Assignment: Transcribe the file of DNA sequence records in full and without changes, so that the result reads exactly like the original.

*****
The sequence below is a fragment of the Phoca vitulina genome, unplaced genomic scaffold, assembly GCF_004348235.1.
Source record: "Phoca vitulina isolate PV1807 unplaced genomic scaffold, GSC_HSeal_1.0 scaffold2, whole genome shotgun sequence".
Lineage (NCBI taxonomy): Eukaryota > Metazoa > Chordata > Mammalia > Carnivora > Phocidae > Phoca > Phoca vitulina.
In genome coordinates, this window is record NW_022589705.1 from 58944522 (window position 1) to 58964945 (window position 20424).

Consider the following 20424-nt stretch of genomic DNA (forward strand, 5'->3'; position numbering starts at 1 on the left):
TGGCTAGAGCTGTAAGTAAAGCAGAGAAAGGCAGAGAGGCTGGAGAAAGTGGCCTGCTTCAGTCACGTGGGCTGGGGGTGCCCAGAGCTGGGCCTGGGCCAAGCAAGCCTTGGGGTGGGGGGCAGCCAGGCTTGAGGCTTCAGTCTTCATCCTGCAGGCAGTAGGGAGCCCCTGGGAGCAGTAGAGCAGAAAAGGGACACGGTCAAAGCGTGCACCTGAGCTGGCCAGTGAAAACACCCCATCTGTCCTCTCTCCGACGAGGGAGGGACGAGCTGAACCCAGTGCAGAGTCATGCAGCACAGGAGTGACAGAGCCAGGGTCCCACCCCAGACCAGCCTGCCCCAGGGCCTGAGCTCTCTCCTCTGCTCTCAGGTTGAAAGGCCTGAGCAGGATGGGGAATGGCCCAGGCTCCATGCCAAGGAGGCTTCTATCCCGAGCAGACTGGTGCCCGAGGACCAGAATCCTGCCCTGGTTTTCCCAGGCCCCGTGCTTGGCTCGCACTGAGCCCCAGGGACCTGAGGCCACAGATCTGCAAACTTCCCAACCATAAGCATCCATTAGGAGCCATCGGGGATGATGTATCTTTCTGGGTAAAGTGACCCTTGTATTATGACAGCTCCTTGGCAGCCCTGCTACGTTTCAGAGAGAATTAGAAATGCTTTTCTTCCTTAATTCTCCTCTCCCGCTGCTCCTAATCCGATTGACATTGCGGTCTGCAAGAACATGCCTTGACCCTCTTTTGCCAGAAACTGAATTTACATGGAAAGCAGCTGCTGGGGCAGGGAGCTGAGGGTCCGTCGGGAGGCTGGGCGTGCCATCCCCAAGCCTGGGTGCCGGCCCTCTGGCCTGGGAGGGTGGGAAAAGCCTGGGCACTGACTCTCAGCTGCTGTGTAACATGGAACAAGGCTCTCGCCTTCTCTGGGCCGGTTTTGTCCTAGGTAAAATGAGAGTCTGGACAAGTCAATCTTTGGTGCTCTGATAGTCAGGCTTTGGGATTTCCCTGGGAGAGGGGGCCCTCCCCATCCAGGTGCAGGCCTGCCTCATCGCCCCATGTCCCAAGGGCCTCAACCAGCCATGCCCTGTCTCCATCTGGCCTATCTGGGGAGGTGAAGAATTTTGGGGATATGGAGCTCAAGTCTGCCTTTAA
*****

The sequence below is a fragment of the Phoca vitulina genome, unplaced genomic scaffold, assembly GCF_004348235.1.
Source record: "Phoca vitulina isolate PV1807 unplaced genomic scaffold, GSC_HSeal_1.0 scaffold2, whole genome shotgun sequence".
Lineage (NCBI taxonomy): Eukaryota > Metazoa > Chordata > Mammalia > Carnivora > Phocidae > Phoca > Phoca vitulina.
In genome coordinates, this window is record NW_022589705.1 from 58944522 (window position 1) to 58964945 (window position 20424).

Consider the following 20424-nt stretch of genomic DNA (forward strand, 5'->3'; position numbering starts at 1 on the left):
TGGCTAGAGCTGTAAGTAAAGCAGAGAAAGGCAGAGAGGCTGGAGAAAGTGGCCTGCTTCAGTCACGTGGGCTGGGGGTGCCCAGAGCTGGGCCTGGGCCAAGCAAGCCTTGGGGTGGGGGGCAGCCAGGCTTGAGGCTTCAGTCTTCATCCTGCAGGCAGTAGGGAGCCCCTGGGAGCAGTAGAGCAGAAAAGGGACACGGTCAAAGCGTGCACCTGAGCTGGCCAGTGAAAACACCCCATCTGTCCTCTCTCCGACGAGGGAGGGACGAGCTGAACCCAGTGCAGAGTCATGCAGCACAGGAGTGACAGAGCCAGGGTCCCACCCCAGACCAGCCTGCCCCAGGGCCTGAGCTCTCTCCTCTGCTCTCAGGTTGAAAGGCCTGAGCAGGATGGGGAATGGCCCAGGCTCCATGCCAAGGAGGCTTCTATCCCGAGCAGACTGGTGCCCGAGGACCAGAATCCTGCCCTGGTTTTCCCAGGCCCCGTGCTTGGCTCGCACTGAGCCCCAGGGACCTGAGGCCACAGATCTGCAAACTTCCCAACCATAAGCATCCATTAGGAGCCATCGGGGATGATGTATCTTTCTGGGTAAAGTGACCCTTGTATTATGACAGCTCCTTGGCAGCCCTGCTACGTTTCAGAGAGAATTAGAAATGCTTTTCTTCCTTAATTCTCCTCTCCCGCTGCTCCTAATCCGATTGACATTGCGGTCTGCAAGAACATGCCTTGACCCTCTTTTGCCAGAAACTGAATTTACATGGAAAGCAGCTGCTGGGGCAGGGAGCTGAGGGTCCGTCGGGAGGCTGGGCGTGCCATCCCCAAGCCTGGGTGCCGGCCCTCTGGCCTGGGAGGGTGGGAAAAGCCTGGGCACTGACTCTCAGCTGCTGTGTAACATGGAACAAGGCTCTCGCCTTCTCTGGGCCGGTTTTGTCCTAGGTAAAATGAGAGTCTGGACAAGTCAATCTTTGGTGCTCTGATAGTCAGGCTTTGGGATTTCCCTGGGAGAGGGGGCCCTCCCCATCCAGGTGCAGGCCTGCCTCATCGCCCCATGTCCCAAGGGCCTCAACCAGCCATGCCCTGTCTCCATCTGGCCTATCTGGGGAGGTGAAGAATTTTGGGGATATGGAGCTCAAGTCTGCCTTTAA